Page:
Big Data and Language

Stephen DeAngelis

April 20, 2012

Since Enterra Solutions® uses an ontology in most of its solutions, the topic of language is of interest to me both personally and professionally. That’s why two recent articles caught my attention. The first article discusses how Big Data is being used to discover how the use of words has changed over time. The second article talks about how some executives are taking courses aimed at making them more literate in the language of IT.

 

In the first article, Christopher Shea asks, “Can physicists produce insights about language that have eluded linguists and English professors?” [“The New Science of the Birth and Death of Words,” Wall Street Journal, 16 March 2012] To answer that question, a team of physicists used Big Data analytics to search for insights from “Google’s massive collection of scanned books.” The result: “They claim to have identified universal laws governing the birth, life course and death of words.” The team reported its findings in an article published in the journal Science. Shea continues:

“The paper marks an advance in a new field dubbed ‘Culturomics’: the application of data-crunching to subjects typically considered part of the humanities. Last year a group of social scientists and evolutionary theorists, plus the Google Books team, showed off the kinds of things that could be done with Google’s data, which include the contents of five-million-plus books, dating back to 1800.”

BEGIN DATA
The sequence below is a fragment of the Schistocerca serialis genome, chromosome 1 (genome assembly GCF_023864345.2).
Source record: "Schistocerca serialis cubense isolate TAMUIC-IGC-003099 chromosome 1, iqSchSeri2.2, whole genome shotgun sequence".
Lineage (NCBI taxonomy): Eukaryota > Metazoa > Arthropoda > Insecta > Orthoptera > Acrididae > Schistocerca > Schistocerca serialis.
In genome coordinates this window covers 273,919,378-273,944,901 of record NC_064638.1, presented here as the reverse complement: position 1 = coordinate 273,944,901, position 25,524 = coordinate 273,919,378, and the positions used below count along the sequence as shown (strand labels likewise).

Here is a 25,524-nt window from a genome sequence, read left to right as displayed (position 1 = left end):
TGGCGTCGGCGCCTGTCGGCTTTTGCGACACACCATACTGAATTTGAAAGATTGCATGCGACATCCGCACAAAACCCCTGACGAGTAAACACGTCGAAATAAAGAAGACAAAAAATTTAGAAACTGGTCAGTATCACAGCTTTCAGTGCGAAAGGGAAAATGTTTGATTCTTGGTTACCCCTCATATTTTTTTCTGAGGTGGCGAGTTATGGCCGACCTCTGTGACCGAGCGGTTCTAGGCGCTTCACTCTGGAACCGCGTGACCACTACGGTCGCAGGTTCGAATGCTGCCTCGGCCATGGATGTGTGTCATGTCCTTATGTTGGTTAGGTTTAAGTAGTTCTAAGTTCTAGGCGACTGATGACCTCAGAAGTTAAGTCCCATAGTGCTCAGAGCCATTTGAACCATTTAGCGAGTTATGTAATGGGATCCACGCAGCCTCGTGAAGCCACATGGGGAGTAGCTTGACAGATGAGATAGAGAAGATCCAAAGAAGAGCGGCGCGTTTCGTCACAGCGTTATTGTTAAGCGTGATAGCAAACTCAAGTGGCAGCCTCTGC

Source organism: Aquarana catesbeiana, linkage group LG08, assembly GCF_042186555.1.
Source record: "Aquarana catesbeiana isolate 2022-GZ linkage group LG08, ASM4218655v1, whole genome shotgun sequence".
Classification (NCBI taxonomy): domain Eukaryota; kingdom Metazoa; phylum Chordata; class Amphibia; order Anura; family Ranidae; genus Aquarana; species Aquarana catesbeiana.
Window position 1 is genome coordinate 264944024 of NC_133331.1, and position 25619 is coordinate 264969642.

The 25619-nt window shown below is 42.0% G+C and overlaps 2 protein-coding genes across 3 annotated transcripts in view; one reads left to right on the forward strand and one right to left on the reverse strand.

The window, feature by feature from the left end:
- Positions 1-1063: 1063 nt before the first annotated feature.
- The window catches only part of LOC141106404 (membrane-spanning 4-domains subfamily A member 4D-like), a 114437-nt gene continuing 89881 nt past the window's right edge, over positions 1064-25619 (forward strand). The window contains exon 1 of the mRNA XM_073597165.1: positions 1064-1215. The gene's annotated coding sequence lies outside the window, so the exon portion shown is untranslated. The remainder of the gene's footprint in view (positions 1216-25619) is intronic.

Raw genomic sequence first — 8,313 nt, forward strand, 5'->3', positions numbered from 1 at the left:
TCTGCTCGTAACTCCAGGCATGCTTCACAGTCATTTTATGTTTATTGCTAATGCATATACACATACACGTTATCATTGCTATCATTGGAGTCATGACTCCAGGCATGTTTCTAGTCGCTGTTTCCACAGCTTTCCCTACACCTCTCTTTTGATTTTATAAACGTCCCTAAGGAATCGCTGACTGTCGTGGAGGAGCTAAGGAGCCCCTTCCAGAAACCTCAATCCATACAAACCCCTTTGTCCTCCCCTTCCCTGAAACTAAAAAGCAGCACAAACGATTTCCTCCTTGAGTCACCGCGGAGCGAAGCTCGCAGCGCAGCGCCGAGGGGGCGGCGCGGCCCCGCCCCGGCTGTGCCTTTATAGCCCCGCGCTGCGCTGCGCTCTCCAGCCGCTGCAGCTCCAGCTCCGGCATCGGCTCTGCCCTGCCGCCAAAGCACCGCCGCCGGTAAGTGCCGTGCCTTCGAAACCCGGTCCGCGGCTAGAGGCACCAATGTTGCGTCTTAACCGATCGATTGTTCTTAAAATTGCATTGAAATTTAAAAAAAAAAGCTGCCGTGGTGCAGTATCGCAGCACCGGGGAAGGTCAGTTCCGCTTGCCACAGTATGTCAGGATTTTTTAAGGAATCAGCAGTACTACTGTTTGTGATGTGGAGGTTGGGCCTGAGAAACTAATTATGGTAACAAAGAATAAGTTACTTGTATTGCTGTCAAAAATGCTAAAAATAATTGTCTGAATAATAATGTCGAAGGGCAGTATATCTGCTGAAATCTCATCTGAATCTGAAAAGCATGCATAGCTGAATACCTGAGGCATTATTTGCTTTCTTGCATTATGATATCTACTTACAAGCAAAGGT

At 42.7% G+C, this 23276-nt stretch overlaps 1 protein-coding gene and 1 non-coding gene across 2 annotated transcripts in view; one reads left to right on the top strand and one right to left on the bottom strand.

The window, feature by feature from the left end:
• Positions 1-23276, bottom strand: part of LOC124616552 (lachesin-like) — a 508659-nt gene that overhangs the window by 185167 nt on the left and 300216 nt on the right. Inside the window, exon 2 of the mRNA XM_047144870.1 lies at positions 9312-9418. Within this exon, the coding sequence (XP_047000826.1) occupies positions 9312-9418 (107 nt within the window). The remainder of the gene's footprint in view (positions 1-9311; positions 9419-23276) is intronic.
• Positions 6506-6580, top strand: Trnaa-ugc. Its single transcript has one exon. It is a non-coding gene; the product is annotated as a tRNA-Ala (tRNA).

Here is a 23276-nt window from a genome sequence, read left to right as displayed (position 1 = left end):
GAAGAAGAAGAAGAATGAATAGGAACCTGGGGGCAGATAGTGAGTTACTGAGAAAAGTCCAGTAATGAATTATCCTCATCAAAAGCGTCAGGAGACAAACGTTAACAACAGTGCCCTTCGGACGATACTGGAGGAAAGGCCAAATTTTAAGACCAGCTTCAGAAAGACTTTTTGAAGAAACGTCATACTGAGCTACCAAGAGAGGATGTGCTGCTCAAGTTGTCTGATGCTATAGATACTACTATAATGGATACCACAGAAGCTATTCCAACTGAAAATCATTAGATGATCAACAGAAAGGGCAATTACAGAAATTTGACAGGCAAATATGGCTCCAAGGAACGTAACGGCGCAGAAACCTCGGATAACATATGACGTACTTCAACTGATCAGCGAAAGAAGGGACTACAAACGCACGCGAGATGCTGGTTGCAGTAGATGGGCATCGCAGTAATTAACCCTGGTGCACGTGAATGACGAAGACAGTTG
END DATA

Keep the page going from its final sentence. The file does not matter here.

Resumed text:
Whether or not you are interested in linguistics, this effort demonstrates how powerful Big Data techniques can be for producing new insights. According to Shea, the team’s research “gave the best-yet estimate of the true number of words in English—a million, far more than any dictionary has recorded (the 2002 Webster’s Third New International Dictionary has 348,000).” Shea continues:

“More than half of the language, the authors wrote, is ‘dark matter’ that has evaded standard dictionaries. The paper also tracked word usage through time (each year, for instance, 1% of the world’s English-speaking population switches from ‘sneaked’ to ‘snuck’). It also showed that we seem to be putting history behind us more quickly, judging by the speed with which terms fall out of use. References to the year ‘1880’ dropped by half in the 32 years after that date, while the half-life of ‘1973’ was a mere decade.”

This demonstrates the increasing velocity of new knowledge as well as the importance of storing old knowledge. I’m a fan of history and Big Data techniques may eventually help us paint a truer, less biased, history of the world. I’m also a fan of the future and I know that Big Data techniques will help us make that future better. Shea continues:

“In the new paper, Alexander Petersen, Joel Tenenbaum and their co-authors looked at the ebb and flow of word usage across various fields. ‘All these different words are battling it out against synonyms, variant spellings and related words,’ says Mr. Tenenbaum. ‘It’s an inherently competitive, evolutionary environment.'”